Beltane Sumi-e Moon
Into Denver yesterday, saw Jerusalem, the I-MAX 3-D show. (see below)
When it finished, I left Kate on the museum’s third floor at the entrance to the Dead Sea Scrolls show and went down to find the other members of Beth Evergreen, 25 in all, who had signed up for this adult education event. Russ Arnold, Rabbi Jamie’s brother, came along and answered questions, offered commentary as we toured the exhibit.
The exhibit has actual physical artifacts from a tw0-thousand year span of time that includes Romans, very early Israelites, Christians and several other civilizations like Assyria, Persia, Tyre. In addition to scroll fragments and painstakingly reconstructed earthenware jars, among them actual jars in which scrolls were found, there were Roman mosaic floors, Tyreian silver coins, glass vessels, oil lamps, an altar fragment from an early Israeli home altar, and ossuary caskets like the one found a few years ago with the name Jesus written on it.
It was, unfortunately, a Sunday afternoon and the exhibit overflowed with visitors, making staying with any one object or group of objects a challenge. A very large circular case, maybe thirty feet across. housed the main attraction, the fragments themselves. All of these fragments were from Cave 4. They were tiny, some only a few square inches, and the Hebrew was also tiny. They must have used very small writing implements and had very good eye sight.
The fragmentary nature of these scrolls are the result, Russ said, of the lending library, circulating library purpose of Cave 4. The speculation is that these scrolls were on wooden shelving, there are brackets in the wall though the wood is long gone. When the wood decayed, the scrolls fell to the floor where they were covered in bat guano and layers of dust. Though this did serve to preserve them, it also meant they suffered from more decay and deterioration than the scrolls found in the earthenware jars.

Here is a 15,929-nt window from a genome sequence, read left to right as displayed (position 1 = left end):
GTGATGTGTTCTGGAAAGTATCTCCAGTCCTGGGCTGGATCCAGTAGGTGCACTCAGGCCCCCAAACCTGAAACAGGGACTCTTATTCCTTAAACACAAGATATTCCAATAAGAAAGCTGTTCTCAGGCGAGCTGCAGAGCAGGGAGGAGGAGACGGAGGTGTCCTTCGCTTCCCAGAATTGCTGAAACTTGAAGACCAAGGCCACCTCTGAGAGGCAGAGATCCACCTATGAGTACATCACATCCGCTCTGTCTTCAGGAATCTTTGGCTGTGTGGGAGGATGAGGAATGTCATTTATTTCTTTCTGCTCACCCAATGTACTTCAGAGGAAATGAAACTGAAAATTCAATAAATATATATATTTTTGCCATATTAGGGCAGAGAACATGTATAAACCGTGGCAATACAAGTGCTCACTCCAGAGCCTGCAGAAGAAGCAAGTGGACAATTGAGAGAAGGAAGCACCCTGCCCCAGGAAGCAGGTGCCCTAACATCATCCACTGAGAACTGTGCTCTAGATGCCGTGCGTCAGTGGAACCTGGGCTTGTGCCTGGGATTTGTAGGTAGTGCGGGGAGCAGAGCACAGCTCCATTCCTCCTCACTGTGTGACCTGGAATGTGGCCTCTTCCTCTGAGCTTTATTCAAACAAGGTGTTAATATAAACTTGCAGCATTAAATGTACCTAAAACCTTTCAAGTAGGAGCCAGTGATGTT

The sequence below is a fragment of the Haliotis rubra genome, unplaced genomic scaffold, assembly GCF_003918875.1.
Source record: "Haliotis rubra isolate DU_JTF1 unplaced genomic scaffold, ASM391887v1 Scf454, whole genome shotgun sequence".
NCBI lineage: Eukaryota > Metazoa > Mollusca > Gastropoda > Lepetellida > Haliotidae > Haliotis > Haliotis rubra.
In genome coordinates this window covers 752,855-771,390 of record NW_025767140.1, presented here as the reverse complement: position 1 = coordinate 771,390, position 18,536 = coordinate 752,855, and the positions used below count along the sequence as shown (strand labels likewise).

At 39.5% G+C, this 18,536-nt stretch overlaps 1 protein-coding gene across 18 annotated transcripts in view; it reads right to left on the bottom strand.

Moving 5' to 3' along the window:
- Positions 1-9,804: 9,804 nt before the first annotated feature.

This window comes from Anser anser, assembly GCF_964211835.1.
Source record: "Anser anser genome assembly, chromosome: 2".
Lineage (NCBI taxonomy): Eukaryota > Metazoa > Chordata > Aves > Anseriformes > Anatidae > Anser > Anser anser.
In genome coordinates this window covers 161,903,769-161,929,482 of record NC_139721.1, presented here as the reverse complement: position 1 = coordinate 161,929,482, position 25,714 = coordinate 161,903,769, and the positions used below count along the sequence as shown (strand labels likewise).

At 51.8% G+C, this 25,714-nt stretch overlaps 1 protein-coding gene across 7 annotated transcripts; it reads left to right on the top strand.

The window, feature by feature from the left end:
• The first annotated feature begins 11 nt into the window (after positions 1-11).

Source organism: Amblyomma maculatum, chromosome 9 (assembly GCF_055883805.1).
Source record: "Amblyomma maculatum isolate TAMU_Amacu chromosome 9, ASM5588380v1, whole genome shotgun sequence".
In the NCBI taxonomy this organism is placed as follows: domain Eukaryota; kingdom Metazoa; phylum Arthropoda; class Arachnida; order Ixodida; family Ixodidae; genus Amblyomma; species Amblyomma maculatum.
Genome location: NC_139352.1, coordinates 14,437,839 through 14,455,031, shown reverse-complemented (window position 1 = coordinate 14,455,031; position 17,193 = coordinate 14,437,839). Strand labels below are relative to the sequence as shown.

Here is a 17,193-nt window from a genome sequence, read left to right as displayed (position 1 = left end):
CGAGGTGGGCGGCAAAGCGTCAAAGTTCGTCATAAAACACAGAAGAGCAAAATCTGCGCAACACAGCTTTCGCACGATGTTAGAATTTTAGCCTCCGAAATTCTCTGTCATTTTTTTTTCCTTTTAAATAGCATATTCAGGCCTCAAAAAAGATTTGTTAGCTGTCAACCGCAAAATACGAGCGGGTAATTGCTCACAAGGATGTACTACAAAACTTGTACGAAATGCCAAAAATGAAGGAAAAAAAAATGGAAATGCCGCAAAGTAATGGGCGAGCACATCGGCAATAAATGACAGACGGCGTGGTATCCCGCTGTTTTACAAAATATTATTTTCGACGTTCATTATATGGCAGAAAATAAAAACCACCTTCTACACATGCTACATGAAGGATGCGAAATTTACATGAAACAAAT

Some of the more complete scrolls may have been the equivalent of library reserve. They could also have been retired scrolls which, like Buddha statues in Southeast Asia, are never destroyed. This visit left me wanting to know more, to return to the show before it leaves during the week for a quieter and lengthier visit.
While we were there, Kate got a phone call from Hal Stein wondering if one or both of us would like to be put up for election as board members for upcoming terms. Since I’ve already agreed to develop a curriculum for the religious school, sixth and seventh graders, I told Kate I wasn’t interested, but I hoped she would be. “You’re smart, have management skills. You’d be perfect.” She called Hal later and told him to put her name in.
Afterward we picked up Ruth from her mother’s. She’s out of school now, two weeks ahead of Gabe and a week ahead of her mom and dad. On Wednesday she heads up to Estes Park for a YMCA camp.
A long but satisfying day.